Testing . Basically, there is a lot of theory that gives names to all standard practitioners that students have probably already invented on other subjects: testing the flow of control or data flow, all-pairs testing ... There is some specific practice too - make a test plan for method, to find extreme cases in such and such an application, and to get rid of several scenarios in a web application with the help of Selenium so that it would not be boring to just make up cases.

    Software engineering of large data , it is also Big Data Software Engineering. Read with Computer Science Center . We connect databases, parallel programming, distributed systems and other fashionable words - this is in lectures. At the practices last year, students wrote their distributed phonebook from scratch. In the following launches, it seems right to shift the focus from a low level to tools actually used in the industry, such as Zookeeper, Cassandra, and other scary beasts. So far, the main difficulty is how to emulate the conditions of “big data” for students and evaluate their solutions: there is no need to raise the Zookeeper, if there is no clear demonstration that everything is very bad without it.


    The second important part of training is practice. From the first course the student does some practically useful tasks under the guidance of an experienced colleague. For example, the next application to manage your calendar or notes. Or a new functionality in an existing application. Or studies the complexity of the computability of any family of formulas, if it is brought in the direction of Computer Science.

    In the first courses, we do not require novelty or practicality (after all, the goal is to give a little play), but the requirements for the quality of projects and protection for the diploma are increasing. In the last courses, in addition to the question “what has been done?”, It is important for students to tell why it was done and why. At the same time, “I want this particular company, in which my supervisor works,” is not in itself a response. But "there hard drives die every second, so this open-source is not suitable, this article is purely theoretical, but Google has a solution, but it is closed" - completely. Protecting an unnecessary exercise from the second year as a diploma will not work - curious developers with laptops and Google are ready to defend (and some pre-defenses). “No one has done this yet” is practically the most dangerous thing to say. By the way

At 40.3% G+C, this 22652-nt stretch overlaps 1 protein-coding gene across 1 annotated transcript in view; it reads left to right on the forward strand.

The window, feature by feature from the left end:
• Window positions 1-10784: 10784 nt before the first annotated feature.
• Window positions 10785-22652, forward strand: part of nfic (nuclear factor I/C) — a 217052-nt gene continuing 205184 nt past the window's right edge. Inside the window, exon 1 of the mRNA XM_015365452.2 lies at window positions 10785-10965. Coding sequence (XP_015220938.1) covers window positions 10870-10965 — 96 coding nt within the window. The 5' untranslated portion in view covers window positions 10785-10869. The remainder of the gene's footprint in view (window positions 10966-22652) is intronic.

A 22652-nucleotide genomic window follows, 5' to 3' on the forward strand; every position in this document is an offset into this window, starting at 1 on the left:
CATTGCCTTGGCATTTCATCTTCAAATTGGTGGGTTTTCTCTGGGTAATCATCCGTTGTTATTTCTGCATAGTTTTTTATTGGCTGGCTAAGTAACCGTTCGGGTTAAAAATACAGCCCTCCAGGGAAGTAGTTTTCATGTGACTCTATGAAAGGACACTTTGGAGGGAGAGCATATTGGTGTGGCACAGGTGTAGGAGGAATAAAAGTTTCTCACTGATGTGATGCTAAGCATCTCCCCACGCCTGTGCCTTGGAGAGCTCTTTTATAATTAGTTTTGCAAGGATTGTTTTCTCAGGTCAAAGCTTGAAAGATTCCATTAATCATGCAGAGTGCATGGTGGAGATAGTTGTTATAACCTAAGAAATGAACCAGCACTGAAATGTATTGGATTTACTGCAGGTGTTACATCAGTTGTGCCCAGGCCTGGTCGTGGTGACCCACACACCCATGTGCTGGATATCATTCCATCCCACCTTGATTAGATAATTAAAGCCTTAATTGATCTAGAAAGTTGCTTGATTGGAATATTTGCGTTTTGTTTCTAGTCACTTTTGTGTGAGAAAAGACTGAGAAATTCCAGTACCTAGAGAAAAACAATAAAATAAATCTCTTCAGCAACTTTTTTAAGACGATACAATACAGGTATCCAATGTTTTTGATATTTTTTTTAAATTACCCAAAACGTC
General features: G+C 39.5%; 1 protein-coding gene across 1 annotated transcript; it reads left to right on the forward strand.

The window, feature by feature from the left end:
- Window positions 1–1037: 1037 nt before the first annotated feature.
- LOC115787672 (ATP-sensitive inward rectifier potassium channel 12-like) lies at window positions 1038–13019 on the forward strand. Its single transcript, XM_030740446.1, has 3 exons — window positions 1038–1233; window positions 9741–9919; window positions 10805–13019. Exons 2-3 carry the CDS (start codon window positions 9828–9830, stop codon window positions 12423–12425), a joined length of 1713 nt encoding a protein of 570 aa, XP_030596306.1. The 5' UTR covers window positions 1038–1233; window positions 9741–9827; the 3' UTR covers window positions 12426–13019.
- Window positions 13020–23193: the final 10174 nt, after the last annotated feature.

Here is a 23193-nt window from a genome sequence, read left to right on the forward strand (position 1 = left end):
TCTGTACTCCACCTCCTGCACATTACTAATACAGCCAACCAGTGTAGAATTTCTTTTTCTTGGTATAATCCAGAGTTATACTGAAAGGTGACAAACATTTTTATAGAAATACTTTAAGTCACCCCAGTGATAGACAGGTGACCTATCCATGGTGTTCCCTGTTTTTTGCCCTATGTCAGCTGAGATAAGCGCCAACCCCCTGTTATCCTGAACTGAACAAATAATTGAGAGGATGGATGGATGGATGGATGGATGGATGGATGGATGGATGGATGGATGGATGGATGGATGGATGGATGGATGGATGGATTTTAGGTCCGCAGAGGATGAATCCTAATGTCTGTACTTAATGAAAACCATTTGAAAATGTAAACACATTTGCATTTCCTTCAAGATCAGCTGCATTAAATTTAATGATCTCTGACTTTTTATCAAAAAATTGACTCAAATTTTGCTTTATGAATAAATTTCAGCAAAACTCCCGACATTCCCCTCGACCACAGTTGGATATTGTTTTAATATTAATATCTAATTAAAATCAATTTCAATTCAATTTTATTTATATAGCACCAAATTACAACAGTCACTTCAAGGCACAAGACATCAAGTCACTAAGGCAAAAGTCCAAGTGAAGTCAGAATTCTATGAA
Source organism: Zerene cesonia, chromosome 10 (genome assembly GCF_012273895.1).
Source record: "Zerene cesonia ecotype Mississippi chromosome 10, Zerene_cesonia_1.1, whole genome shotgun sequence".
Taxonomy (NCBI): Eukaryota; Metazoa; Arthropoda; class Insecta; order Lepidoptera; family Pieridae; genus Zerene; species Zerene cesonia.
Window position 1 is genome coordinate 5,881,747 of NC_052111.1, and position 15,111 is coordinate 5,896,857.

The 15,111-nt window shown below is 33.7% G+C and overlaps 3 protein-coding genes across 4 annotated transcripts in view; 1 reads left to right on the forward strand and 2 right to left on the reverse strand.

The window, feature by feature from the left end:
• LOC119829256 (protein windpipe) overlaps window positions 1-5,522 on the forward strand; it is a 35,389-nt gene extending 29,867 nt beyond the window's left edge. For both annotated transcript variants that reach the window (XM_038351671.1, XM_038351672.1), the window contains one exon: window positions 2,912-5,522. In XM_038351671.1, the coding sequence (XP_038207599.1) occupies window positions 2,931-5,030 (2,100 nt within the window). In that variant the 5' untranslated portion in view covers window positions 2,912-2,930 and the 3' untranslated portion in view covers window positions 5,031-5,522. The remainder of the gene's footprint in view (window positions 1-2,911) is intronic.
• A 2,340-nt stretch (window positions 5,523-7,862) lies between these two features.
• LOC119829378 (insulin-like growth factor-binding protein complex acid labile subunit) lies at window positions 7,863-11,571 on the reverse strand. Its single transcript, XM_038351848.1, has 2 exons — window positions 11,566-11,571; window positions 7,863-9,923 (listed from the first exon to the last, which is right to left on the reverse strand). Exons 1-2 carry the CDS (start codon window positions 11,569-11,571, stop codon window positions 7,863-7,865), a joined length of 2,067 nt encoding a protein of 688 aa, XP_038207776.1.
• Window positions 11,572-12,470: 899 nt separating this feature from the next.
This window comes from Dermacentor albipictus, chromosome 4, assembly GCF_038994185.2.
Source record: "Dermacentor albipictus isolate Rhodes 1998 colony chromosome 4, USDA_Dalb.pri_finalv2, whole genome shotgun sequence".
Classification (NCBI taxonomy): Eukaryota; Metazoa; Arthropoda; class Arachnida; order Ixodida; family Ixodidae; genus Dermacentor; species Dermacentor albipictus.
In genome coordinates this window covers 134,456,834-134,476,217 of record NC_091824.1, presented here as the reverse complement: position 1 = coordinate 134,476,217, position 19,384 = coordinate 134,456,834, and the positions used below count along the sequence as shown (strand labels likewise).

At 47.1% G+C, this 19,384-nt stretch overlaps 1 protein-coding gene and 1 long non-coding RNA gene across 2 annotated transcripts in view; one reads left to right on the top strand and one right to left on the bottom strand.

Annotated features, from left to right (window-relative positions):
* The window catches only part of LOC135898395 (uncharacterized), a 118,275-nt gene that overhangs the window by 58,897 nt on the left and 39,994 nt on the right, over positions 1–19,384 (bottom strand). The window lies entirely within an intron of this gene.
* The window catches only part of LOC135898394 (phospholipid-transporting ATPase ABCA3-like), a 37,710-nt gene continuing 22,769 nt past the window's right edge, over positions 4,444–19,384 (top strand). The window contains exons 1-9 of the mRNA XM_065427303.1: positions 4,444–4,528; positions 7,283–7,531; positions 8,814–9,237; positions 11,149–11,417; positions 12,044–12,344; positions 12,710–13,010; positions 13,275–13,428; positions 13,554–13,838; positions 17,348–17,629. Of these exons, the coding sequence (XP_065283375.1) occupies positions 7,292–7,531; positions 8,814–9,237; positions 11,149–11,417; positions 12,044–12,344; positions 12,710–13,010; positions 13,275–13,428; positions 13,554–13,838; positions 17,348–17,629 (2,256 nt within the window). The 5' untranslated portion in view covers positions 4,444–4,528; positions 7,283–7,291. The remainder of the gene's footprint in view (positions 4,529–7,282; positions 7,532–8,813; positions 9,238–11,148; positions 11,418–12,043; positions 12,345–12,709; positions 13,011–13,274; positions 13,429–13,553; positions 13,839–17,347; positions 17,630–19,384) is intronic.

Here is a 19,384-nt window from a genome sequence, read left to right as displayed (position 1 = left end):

Here are some photos with typical protection. Photographer: Dima Drozdov.

    Practitioners allow you to learn how to work “in the long run” with large projects, sometimes partially written by other developers. It is not always possible to guess the theme of the project: for example, having tried a low-level development, a student may ore to do it in the future. This is the meaning of the practice: to understand what is pleasant and what is not, not at work, but in conditions with lower rates. Although the latter practice should develop into a meaningful undergraduate diploma. "Substantial" is when a diploma can at least write an article on Habr and not go into the minus. Or, if the work is very good, publish it in a scientific journal, speak at a conference, or at least collect pluses.

    Optional items

    The third, but also important part - additional items. The topics are specific, everyone does not need them, but interested students can taste them. In the senior courses of such subjects the majority: the base is there, it remains to broaden the horizons in an interesting direction to the student. Take all the items, unfortunately, physically do not have enough time. Sometimes the set of courses changes, here are the ones that were offered to me:

    Alternative languages ​​for JVM . A course of two modules: in one they talk about Kotlin, in the other - about Scala. For Kotlin, we parse both the Java interop, and the spelling of our DSL, and Korutin. The last optional homework is to add a debugger to the interpreter of a toy language (written in the previous housekeepers) with the help of Coroutin. As for Scala ... The language is big, but we have time to disassemble all kinds of implicit :)

    Programming in the Linux kernel . A kernel module is developed step by step that emulates a virtual storage device: mmap, buffers, concurrent access, non-blocking I / O. On the way, you can recall interruptions and preemptive multitasking from the course of operating systems and study the internal structures of Linux (for example, wait queue).